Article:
Though home economics started in the early 1900s as a way to professionalize domestic labor, giving women opportunities outside the home while simultaneously uplifting the value of "women's work" in society, by the 1960s the field had become a feminist pariah. As Megan J. Elias writes in Stir It Up: Home Economics in American Culture, figures like Betty Friedan "rejected outright the idea that housework could be fulfilling and implicitly condemned all projects that offered to help women find satisfaction in traditional housewivery."
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The Suffrage Cafeteria was one of as many as 11 street-front establishments Belmont opened in Manhattan, Brooklyn, the Bronx, and Long Island in the early 20th century. Other venues hosted meetings and entertainment, but the cafeteria was known for its delicious food and affordability — Belmont also sold provisions through the café, usually at a few cents below market prices. This, as a reporter for the San Francisco Chronicle wrote, “brought in men and women who might not otherwise be interested [in suffrage].” The tables reserved for men, as another newspaper noted, “were never empty.”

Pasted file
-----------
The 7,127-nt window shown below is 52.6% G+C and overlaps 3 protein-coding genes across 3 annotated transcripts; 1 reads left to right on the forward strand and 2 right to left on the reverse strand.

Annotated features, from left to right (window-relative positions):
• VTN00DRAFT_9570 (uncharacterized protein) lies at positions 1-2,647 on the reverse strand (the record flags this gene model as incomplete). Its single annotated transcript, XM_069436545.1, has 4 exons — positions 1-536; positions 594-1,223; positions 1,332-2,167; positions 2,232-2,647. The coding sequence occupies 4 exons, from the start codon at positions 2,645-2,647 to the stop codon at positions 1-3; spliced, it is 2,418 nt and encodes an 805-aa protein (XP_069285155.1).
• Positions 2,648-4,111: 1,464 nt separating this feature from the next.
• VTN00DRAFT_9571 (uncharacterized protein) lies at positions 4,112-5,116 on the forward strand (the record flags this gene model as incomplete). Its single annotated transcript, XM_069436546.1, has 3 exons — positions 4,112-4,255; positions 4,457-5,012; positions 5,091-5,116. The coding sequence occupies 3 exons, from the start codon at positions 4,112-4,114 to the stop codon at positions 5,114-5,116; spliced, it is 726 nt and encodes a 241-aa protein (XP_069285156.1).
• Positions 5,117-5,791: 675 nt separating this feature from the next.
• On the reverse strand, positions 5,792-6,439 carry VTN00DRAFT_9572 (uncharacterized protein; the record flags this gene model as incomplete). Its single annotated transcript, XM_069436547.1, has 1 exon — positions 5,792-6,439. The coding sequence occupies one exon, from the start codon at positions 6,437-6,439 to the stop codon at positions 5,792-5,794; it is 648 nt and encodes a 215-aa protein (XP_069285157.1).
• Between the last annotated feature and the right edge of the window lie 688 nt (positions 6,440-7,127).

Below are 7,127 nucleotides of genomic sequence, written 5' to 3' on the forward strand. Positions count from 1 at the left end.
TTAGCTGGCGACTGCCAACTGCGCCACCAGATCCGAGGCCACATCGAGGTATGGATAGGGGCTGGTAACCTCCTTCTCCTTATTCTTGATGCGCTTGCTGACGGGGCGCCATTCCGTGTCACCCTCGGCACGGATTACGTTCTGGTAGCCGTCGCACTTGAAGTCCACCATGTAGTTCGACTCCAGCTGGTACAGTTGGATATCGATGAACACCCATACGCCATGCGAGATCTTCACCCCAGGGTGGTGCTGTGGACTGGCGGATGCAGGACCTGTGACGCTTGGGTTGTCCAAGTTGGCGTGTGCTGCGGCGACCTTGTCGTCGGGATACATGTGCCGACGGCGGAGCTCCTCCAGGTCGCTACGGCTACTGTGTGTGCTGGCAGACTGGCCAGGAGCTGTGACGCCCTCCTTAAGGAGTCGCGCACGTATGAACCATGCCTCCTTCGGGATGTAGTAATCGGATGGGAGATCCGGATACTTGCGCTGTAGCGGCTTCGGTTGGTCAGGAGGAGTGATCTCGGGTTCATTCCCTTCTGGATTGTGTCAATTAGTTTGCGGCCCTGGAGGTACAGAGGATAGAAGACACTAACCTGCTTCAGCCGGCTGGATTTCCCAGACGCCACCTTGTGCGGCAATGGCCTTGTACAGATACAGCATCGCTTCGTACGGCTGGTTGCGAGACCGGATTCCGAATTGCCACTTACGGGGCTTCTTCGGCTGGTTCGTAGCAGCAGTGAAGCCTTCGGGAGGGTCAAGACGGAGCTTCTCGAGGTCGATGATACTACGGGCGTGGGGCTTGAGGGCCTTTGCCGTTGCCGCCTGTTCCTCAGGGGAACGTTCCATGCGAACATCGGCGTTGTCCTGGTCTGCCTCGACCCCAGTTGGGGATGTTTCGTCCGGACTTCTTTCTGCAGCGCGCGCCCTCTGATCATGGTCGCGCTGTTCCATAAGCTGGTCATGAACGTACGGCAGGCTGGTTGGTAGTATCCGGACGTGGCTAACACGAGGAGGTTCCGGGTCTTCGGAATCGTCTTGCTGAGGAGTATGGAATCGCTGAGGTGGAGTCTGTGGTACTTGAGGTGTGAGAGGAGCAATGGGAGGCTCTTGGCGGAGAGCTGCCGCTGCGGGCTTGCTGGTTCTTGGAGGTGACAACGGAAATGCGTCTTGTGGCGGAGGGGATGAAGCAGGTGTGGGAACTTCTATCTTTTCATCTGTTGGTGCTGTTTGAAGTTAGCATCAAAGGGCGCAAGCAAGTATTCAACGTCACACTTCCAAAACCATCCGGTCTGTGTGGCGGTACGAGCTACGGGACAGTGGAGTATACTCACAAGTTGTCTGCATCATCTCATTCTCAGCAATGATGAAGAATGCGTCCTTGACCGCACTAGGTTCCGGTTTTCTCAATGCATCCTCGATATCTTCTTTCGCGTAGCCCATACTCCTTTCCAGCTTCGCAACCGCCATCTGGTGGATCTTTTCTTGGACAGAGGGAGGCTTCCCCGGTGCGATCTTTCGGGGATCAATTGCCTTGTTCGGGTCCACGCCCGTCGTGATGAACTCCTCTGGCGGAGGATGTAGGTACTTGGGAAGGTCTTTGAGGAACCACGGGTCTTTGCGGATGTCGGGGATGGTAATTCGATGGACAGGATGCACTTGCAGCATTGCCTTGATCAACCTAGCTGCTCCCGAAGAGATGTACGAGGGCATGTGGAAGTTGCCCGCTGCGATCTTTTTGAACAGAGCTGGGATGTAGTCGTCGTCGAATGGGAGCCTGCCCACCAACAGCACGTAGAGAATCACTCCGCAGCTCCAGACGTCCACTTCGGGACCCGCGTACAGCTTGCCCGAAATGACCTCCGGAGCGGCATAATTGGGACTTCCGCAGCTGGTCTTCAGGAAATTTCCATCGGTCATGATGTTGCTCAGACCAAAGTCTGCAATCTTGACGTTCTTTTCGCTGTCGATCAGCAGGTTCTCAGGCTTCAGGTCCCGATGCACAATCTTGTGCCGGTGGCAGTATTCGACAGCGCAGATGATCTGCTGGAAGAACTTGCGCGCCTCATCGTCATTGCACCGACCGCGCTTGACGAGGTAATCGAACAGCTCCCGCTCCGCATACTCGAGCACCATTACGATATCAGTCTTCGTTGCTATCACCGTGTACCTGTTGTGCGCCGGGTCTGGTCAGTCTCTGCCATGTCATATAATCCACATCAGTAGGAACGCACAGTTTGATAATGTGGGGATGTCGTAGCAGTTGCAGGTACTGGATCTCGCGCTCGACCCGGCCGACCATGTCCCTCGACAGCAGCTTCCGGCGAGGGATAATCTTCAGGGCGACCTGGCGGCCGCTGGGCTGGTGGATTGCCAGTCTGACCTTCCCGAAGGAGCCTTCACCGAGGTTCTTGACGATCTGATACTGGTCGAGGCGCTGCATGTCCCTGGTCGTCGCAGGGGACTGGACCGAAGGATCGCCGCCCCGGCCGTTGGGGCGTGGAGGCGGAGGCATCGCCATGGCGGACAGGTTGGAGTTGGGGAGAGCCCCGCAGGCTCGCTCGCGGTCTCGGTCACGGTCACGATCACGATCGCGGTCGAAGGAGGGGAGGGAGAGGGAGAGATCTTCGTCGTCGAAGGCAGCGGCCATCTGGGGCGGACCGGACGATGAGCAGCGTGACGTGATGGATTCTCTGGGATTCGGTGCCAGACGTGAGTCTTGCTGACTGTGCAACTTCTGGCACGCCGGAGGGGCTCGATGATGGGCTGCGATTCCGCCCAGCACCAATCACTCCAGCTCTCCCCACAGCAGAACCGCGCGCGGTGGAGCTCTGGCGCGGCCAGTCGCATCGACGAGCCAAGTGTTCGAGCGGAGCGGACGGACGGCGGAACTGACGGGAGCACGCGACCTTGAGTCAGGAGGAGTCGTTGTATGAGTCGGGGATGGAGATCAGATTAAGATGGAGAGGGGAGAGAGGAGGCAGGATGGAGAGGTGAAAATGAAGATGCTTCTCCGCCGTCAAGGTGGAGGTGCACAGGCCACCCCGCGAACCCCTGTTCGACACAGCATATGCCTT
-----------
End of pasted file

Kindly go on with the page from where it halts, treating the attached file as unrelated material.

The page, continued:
On July 11, 1871, she became one of the first women to receive a patent. Knight went on to patent at least 27 inventions (as well as many more that were never officially filed) and became something of a media sensation. She was one of the first women to be able to not only create a work of art or machinery but to also put her full name on it — though “M.E. Knight” appears on much of the official patent documentation, she also clearly wrote “Margaret” out in full. Knight was a rare role model for women who wanted careers in the male-dominated fields of mechanics and invention.